by Matt Smith
My oh my oh my oh my – now THIS is a bad movie. It doesn’t reach the epic heights of awfulness that an After Earth or a Grown-Ups, but it’s pretty bad. That said, and before enumerating some of the terribleness I forced myself to re-watch (yeah, I saw this in theatrical release), there are still one or two things to like about it.
It’s atmosphere. This is something the filmmakers actually get right. They shouldn’t, considering how bad everything else is, but they do. Hey, even a broken clock gets the time right twice a day, right? Mindhunters is that broken clock. We are awash in a haze of dim grays and blacks and misty blues as we follow a crack team of would-be FBI profilers. These guys are taken to an abandoned island for a final assessment. Some of them will make it, some won’t. The FBI profiler, we learn in the opening scene, is a position of honor that is hard earned. Or something.
The island itself, though, is festooned with artifacts and window dressing that make every room and outdoor location look like a potential crime scene. For a training ground for a bunch of potential agents, this is good because they have to study the evidence closely and filter out the other stuff, I guess. For an audience, it’s creepy to have a bunch of mannequins and other paraphernalia constantly hanging around in the background.
And then the film does NOTHING with this stuff.
The group is brought to the island by their instructor Jake Harris (Val Kilmer), a former profiler with “unorthodox” methods now relegated to training the next generation. After dropping them off, he runs away to observe the team and their methods. When the killer strikes in the morning, they all find the crime scene and begin analyzing it for clues about the serial murderer, “The Puppeteer.” Suddenly, an elaborate trap is set in motion and the first of the group dies (J.D., a mis-cast Christian Slater, who is thankfully killed off early), revealing that there is a real serial killer on the island and that he is targeting each member of the profiler group. I bet you guys can take it from here.
What follows is a ton of clichéd dialogue about trust and which one of the agents might be pulling the strings and quite a few of the elaborate, illogical, and ultimately fatal traps one would expect to find in one of the Saw sequels. Worse, the twists just keep on coming until the end, when they no longer make any sense whatsoever. Okay, so the guy it would be logical to have be the killer (mostly based on how he spent the last ten minutes trying to kill the two other survivors) turns out not to be the killer, but the other guy who couldn’t have been in all the places to set the traps up? Oh, right – this movie sucks, so of course all that makes sense.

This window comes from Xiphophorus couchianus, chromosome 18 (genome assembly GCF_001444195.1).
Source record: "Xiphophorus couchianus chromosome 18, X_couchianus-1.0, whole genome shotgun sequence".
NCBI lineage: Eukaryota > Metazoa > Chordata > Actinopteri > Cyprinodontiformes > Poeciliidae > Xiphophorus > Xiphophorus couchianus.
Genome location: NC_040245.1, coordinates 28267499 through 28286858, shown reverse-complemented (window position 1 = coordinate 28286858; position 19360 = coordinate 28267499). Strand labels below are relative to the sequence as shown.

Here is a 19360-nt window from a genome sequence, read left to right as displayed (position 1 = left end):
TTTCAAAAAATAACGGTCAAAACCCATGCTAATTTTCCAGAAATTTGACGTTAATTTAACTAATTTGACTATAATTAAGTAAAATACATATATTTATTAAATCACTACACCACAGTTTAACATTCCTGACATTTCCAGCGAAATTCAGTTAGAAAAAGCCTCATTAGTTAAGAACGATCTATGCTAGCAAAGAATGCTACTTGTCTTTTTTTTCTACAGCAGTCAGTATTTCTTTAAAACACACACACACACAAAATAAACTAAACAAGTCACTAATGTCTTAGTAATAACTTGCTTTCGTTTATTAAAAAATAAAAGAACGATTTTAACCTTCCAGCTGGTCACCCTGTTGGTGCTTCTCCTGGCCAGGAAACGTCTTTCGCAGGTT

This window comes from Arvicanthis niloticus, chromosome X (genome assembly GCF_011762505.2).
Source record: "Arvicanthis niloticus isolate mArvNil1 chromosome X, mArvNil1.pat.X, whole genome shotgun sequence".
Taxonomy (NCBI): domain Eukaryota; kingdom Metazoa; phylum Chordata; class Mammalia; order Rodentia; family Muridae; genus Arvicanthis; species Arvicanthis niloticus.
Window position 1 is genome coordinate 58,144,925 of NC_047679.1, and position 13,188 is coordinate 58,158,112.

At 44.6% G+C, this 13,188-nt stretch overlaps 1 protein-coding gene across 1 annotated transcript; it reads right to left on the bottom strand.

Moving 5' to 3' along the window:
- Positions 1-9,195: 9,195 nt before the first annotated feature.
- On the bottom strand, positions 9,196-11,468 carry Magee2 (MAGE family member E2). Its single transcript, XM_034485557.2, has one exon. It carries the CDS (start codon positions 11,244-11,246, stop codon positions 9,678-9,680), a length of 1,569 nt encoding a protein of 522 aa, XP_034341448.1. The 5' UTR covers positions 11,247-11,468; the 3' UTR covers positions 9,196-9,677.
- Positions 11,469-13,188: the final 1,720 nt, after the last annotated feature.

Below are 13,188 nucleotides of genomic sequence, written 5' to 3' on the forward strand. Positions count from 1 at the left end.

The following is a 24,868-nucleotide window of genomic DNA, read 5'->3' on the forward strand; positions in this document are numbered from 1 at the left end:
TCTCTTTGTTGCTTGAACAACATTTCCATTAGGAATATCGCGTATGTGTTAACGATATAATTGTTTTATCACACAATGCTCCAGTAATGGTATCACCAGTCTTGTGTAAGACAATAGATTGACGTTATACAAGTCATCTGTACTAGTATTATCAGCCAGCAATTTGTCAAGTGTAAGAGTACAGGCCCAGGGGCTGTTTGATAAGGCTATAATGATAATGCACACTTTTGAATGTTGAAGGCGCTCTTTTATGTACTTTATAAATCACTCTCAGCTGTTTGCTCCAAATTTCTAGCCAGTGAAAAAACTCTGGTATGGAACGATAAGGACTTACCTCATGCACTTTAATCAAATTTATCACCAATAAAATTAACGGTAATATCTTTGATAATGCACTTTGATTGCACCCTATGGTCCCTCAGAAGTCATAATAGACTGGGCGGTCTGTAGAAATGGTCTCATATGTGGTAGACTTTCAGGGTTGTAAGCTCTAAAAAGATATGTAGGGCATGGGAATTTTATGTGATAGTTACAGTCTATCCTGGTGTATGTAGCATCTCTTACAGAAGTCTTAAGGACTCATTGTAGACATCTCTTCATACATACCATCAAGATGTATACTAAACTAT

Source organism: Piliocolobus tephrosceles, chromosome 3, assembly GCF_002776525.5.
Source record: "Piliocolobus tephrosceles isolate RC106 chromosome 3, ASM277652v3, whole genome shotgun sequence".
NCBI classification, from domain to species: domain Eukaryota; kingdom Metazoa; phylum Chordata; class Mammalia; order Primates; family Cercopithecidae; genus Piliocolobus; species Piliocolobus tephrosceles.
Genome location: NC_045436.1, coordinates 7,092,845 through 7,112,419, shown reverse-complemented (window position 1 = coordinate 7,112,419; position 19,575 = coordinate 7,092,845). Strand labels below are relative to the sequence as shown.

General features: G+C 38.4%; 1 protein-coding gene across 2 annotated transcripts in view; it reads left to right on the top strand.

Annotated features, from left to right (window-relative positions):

Honestly, I wanted LL Cool J to be the killer. He’s good, and it’s a change of pace for his work in the late-90s/early-2000s where he was the lone black guy standing after many a horror flick. But alas, it wasn’t meant to be – he was just A killer, and not even the one who set up the traps for the rest of them. Yeah, just dumb.
So – Kilmer. He’s here, and honestly he’s not bad, especially compared to the rest of the cast. But once again, he’s given a thankless role when he’s not in a cameo, which is becoming a noticeable pattern in his work as I keep powering through the past decade. I know there are bright spots coming, though, so that keeps me going. And honestly, when he just pops up in a film, he’s always a pleasure, so I’m hoping there are some hidden gems ahead.
Mindhunters isn’t one of them. The cast is too old for their parts (I swear Slater has to be at least forty in this movie, so how is he possibly on the cutting edge of new recruits?), and the script is terrible. The action sequences are contrived and poorly executed, and overall the film is an epic waste of the talents of everyone involved. Not even really enjoyable in a bad way. The only plus is that it does keep you guessing until the very end, only because the big reveal isn’t based on anything resembling a logical progression of clues or even realistic basis in the time-space continuum.
The Komplete Val Kilmography (2003-2012) is an ongoing column that will run through the end of the year. I will be viewing and writing about each film (and many TV shows) Val Kilmer appeared in (as long as I can track down a copy of it) in the past decade.